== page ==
After more than a quarter century of catering to the high-end move-up market in Memphis, Vintage Homes turns its business model upside down to target a more lucrative segment — first-time buyers.
Charles Morgan is no stranger to housing market downturns. As a third-generation builder who has spent the better part of the past 33 years building his company from scratch into one of Memphis’ largest semi-custom home builders, Morgan successfully navigated Vintage Homes through tough times in the early 1980s, mid-1990s, and early 2000s. But the sub-prime mortgage crisis and the ensuing economic recession between 2006 and 2008 had rocked Vintage’s business to the core. Almost overnight, the market for high-end move-up homes in the Memphis area all but dried up, and Morgan was forced to rethink the business model that had served his company well for more than three decades.
“In early 2006, as our sales started falling, I became very concerned about the real estate market for high-end, semi-custom homes in our area,” says Morgan, who serves as the company’s president and CEO. “We began to look for a business model that would serve customers who would always be in need of a home.”
Less than 12 months later, Vintage Homes had completely remade itself as a builder focused solely on first-time buyers. The shift from building $300,000-plus semi-custom homes to starter homes with price points as low as $85,000 was a dramatic one for Vintage that presented a whole new set of challenges for the team. Yes, the pool of potential customers would expand greatly, but the starter-homes business would be much more competitive and price-sensitive than the move-up market. It meant competing with not only other production builders, but also the resale market, especially deeply discounted foreclosures and short sales. Then factor in the financial hurdles that many first-time buyers face, and it was clear that the transformation would be an uphill battle.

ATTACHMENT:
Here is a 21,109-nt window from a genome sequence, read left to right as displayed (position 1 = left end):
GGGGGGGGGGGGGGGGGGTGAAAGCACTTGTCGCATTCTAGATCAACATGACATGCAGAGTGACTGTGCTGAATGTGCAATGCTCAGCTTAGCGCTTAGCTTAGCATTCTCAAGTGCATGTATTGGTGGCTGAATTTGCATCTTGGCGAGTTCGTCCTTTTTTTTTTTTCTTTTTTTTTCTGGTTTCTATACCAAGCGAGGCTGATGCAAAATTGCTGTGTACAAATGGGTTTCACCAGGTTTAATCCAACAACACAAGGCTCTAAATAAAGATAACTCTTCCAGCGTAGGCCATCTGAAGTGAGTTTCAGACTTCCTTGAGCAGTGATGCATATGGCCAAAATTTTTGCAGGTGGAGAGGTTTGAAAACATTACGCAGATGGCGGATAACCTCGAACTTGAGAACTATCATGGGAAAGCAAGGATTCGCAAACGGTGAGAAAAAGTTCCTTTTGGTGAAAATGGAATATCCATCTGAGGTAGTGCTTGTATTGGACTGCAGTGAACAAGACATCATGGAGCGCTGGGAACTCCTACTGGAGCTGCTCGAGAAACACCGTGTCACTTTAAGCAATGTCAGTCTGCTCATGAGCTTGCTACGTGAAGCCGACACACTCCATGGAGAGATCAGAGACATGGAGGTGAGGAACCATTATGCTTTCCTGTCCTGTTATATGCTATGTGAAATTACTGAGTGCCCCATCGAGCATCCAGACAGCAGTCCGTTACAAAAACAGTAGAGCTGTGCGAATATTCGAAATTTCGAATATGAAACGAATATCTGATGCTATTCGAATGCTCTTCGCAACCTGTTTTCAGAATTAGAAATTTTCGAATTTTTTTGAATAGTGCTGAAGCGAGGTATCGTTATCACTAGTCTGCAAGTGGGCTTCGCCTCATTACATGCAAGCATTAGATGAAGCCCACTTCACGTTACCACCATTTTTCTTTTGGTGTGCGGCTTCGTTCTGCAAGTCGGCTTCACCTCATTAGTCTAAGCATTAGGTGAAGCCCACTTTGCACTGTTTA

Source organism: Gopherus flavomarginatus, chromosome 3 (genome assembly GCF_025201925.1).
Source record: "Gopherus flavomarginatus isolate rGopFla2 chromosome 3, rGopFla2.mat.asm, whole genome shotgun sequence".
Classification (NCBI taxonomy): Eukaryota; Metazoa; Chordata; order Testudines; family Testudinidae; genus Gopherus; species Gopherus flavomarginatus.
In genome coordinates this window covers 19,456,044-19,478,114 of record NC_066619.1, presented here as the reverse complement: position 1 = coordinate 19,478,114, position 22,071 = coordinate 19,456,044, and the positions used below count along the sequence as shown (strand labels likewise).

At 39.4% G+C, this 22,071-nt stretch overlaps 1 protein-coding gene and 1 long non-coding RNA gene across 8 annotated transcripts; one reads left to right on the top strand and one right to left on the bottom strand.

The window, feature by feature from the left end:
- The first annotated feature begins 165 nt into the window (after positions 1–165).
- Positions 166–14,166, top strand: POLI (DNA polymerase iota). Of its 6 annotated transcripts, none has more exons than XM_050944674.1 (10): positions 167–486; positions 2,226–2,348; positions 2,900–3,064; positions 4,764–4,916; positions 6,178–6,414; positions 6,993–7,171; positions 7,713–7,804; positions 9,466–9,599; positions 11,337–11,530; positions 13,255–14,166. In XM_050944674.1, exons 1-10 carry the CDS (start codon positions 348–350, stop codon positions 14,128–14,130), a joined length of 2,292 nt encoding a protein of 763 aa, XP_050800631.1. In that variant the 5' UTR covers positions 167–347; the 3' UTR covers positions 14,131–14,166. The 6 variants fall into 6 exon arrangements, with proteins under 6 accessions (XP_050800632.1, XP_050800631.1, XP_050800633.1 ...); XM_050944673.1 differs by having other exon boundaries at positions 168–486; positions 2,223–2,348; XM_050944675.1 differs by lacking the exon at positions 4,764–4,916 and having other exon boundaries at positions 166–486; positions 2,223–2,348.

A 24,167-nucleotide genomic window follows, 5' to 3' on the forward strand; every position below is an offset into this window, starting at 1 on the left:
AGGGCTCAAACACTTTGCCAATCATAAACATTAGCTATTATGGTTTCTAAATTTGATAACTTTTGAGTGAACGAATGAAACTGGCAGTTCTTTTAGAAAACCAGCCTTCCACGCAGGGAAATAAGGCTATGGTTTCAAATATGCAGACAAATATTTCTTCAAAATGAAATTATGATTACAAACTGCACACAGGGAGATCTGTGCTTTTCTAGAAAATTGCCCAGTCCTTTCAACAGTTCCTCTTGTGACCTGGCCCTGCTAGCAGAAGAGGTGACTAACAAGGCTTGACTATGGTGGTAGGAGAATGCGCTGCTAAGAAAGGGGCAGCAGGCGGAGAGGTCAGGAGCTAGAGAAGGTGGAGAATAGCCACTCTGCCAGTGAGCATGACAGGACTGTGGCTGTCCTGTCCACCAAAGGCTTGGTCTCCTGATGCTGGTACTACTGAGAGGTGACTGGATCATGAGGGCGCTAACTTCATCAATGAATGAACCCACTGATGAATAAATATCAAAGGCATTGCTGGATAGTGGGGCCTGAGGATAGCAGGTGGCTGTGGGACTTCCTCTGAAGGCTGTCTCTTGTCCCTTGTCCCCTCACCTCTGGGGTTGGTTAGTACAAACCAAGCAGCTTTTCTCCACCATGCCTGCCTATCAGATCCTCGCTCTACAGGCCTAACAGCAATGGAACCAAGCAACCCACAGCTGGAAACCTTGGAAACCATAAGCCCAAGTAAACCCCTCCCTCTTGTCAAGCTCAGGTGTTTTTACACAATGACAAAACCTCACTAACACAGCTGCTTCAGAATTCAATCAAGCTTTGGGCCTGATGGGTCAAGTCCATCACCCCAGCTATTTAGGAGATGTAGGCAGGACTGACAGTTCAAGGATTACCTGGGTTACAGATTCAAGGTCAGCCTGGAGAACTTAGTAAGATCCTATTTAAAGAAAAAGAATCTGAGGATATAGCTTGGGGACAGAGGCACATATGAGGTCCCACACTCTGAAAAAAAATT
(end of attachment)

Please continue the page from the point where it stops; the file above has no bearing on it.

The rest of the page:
NHQ Bronze Award
Markets: Memphis metro area and northern Mississippi
2011 revenue: $14.4 million
2011 closings: 97
Quality Best Practices:
• “Starts” meetings — The builder’s primary mortgage lender partners participate in their twice-weekly “starts meetings,” where they provide a near-real-time update on all the Vintage buyers in their processing pipeline.
• Credit repair services — Vintage has two full-time staff members that are dedicated to helping potential buyers improve their credit score and financial situation. The program accounts for about half of their buyers.
• OFIs (opportunity for improvement) — All members of the team, including trades and suppliers, are encouraged to submit ideas for improvement, which are closely vetted by managers.
• Business technology tools — Vintage is adopting the latest technologies and systems to improve their products and processes. For example, BIM software allows the builder to more accurately estimate the cost of their plans and offer customers virtual walkthroughs.
“After a while, we realized that the challenges we faced in early 2006 were nothing when compared to the hurdles we faced in getting customers approved for their loans, especially for those coming out of rental apartments,” says Morgan. “It’s still our top challenge.”
Rayco model comes to Memphis
Morgan knew he had to establish a business model that was nearly bulletproof to have a chance at succeeding in the starter-homes business. For guidance, he reached out to industry consultants at Next Solutions Inc., Laguna Beach, Calif., namely Douglas Wilson, Roxanne Musselman, and Jack Robinson — the latter who pioneered several home-building best practices, including “even-flow” construction, while heading up the former Rayco company (Rayco was acquired by KB Home in 1996). Morgan’s goal was to bring the “Rayco model” to Memphis.